The identity of the unnamed author of Hebrews has been discussed for centuries. In discussions like these, it can be helpful (as long as it’s not overdone) to identify likely characteristics of the author based on writing, context, theology, intercanonical connections, and other legitimate categories. Long-time New Testament professor Robert Thomas provided these eleven “facts” on a handout in my New Testament Introduction course in seminary (NTI had the infamous and accurate reputation as the hardest course in the M.Div. program). Whether you agree with the points or with his semi-conclusion (#11), these observations get the juices flowing for those interested in revisiting the issue.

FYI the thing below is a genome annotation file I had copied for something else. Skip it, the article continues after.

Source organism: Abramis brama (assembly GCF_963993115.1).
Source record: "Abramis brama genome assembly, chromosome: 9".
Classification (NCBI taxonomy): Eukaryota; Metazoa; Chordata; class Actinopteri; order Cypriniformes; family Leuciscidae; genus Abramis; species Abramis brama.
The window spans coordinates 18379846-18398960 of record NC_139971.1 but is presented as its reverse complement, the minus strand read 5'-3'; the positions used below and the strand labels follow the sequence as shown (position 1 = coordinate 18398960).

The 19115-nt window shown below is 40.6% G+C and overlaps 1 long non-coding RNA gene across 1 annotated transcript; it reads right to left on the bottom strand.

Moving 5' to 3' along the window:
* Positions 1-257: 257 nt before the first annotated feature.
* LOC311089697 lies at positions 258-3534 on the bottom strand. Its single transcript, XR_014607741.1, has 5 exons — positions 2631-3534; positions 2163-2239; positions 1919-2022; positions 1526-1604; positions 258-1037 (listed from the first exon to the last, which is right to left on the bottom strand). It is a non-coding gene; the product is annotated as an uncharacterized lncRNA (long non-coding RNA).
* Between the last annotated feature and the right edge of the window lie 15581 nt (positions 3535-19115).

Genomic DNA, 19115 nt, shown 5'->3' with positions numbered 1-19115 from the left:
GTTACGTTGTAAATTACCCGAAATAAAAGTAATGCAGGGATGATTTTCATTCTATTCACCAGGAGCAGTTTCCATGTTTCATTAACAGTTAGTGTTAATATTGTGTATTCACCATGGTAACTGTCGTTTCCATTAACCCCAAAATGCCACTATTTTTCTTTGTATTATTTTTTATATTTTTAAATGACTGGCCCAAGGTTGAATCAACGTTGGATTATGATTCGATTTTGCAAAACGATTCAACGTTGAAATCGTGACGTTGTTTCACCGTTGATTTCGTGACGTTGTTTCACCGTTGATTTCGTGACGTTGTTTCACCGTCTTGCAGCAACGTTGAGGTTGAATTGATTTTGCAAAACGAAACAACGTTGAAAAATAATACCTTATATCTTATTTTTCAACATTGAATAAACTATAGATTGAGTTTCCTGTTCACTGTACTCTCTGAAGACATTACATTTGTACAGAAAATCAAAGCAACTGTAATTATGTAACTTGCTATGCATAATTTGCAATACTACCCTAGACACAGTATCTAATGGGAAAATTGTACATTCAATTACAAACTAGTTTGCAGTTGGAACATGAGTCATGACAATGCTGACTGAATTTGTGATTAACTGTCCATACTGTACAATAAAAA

Characteristics of the Author of Hebrews (by Robert Thomas)
- He was a second-generation Christian (Heb 2:3).
- He had a good rapport with Jewish Christians (Heb 13:24).
- He was well-known and trusted by the original recipients (Heb 5:11-12).
- His educational background was of the Alexandrian type (Heb 4:1 ff.).
- He had a background in classical Greek (the whole book of Hebrews).
- He was very familiar with the OT (Heb 7:1 ff.).
- He was on a par with James the Just as a respected leader of Jewish Christians (Heb 10:6 ff.).
- He was aware of Pauline doctrine (Heb 1:4 with Phil 2:9).
- He was an associate of the Pauline team, including Timothy (Heb 13:23).
- He was in Rome in the late 60’s (Heb 13:24).
- He is unnamed in the NT, otherwise his name would not have been lost.